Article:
A Skiff Wind blows over the water-An account of my winter project to build my first wooden boat, a 13' plywood QT Skiff designed by Jim Michalak. Now that that boat has been launched and is in use, this blog will now also document all of my other boat building and general "MESSING ABOUT IN BOATS"
In order to do two things I had to make some changes to the transom. First I had to deal with the mistake I made in measuring the side panels 7/8" to small. The second thing was to put some camber into the deck that I want to add to the after part of the boat as I had noticed in a the picture I saw of a QT skiff that had been modified for sail.
This skiff seems to have a slight camber to the aft deck!
I took the new angle off the top of the transom where it was not taller than the side and then took the transom back off the boat.
I then took a batten and drew a fair curve from the highest point of the transom, on it's center line and then out to the marked new edge where it needed to be reduced to meet up with the side.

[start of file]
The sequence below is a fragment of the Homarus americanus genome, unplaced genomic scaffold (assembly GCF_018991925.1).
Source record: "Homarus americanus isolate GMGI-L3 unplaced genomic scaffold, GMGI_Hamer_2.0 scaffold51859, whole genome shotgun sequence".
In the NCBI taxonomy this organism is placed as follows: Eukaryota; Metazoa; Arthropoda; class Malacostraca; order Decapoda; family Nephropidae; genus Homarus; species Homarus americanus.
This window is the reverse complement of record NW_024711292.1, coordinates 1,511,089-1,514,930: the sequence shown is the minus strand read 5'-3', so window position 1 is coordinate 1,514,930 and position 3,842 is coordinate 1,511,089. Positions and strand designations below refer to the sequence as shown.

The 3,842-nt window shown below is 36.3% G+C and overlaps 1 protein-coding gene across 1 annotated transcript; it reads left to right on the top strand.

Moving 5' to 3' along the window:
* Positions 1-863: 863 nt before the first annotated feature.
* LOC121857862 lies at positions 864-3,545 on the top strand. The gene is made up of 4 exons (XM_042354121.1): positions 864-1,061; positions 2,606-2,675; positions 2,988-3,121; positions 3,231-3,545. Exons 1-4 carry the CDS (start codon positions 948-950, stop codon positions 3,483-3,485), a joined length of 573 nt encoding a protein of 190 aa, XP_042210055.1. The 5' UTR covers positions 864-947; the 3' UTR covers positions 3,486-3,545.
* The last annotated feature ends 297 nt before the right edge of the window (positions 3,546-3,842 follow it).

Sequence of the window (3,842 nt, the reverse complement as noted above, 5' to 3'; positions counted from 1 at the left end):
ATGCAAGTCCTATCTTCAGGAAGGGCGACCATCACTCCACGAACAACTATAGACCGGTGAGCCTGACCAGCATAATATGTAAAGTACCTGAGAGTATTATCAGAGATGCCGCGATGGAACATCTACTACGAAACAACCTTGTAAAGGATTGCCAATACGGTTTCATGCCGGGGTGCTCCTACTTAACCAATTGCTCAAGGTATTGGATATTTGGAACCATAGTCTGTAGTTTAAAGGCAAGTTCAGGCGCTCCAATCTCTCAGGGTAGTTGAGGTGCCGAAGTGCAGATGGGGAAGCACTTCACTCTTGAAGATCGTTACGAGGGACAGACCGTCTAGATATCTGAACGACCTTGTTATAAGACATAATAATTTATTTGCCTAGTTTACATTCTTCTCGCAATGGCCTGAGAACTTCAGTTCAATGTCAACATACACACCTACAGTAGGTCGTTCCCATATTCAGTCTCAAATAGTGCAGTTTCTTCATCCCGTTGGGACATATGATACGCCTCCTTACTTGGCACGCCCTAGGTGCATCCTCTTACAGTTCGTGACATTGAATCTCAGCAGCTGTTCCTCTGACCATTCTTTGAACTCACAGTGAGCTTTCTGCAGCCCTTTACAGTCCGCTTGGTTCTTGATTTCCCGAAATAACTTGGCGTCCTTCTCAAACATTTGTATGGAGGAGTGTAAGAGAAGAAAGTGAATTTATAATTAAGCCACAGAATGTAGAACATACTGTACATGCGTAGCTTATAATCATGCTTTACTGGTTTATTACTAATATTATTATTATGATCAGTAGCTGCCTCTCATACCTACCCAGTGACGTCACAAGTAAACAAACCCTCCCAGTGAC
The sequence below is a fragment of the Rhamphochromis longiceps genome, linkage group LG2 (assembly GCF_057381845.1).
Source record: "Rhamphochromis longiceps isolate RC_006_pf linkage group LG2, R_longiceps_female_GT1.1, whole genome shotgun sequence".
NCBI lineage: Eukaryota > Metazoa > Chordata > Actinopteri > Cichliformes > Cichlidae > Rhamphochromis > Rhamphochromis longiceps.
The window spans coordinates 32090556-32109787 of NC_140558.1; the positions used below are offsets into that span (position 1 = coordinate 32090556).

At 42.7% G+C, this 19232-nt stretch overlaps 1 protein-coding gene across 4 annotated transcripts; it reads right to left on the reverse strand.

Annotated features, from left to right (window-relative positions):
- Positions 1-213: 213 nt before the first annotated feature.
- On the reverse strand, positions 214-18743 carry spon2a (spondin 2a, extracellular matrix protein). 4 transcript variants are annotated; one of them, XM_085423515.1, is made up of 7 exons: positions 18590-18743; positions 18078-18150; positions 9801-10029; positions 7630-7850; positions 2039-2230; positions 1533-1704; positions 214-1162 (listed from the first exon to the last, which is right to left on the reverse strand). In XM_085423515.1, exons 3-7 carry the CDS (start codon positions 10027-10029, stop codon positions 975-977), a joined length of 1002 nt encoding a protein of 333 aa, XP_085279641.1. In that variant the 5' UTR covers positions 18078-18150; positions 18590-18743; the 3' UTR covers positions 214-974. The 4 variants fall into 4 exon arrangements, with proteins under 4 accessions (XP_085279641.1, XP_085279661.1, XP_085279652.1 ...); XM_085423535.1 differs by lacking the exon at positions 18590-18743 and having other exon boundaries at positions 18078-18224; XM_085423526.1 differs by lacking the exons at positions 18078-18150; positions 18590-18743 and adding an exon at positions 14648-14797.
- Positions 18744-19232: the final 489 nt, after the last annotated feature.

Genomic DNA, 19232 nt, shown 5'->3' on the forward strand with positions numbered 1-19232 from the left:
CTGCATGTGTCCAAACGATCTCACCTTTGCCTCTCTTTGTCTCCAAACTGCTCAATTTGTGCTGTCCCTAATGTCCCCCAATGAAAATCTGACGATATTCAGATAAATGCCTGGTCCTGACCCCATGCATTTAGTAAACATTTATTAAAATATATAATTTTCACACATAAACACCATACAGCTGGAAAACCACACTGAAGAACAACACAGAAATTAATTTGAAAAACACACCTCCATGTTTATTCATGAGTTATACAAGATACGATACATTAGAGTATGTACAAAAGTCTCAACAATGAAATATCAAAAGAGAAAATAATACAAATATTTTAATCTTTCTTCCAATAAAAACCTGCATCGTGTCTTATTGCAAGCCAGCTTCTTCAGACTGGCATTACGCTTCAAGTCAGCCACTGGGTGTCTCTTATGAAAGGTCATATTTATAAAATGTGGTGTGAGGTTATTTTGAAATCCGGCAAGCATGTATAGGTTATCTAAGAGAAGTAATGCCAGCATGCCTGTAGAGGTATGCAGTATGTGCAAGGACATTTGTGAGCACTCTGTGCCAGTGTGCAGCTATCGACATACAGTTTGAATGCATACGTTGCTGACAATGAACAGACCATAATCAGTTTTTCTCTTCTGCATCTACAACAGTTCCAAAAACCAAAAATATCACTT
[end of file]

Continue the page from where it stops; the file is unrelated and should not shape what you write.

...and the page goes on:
Then I drew a line on the inside face of the transom frame that would make the new angle where the deck would meet the side and the transom.
Then I worked the transom down to the new shape using two different methods for the sake of learning and practice.
working new shape for transom
The first method I used was to cut down to the line with a lot of small saw cuts. Then chip out the cuts and, or, cut horizontally each little chip with the saw, starting from the outer edge.
The second method, and the better one to use was to just plan down the new shape, first with a jack plane then a smaller block plane, and around the few knots using the sureform and a saw.
In the end the planed side came out much nicer and the sawed side was kind of rough as some of the chips went a bit to deep beyond the new line.
Over all it was a good bit of learning.
I also cut a false stem to improve the blunt bow, in my opinion.
I found these on the web the other day. Very nice looking boat!
A bit long for me, but.....It had two swinging keels, one under each sail.
I think it was called "Egret" and don't know
if that is the name of the boat or design.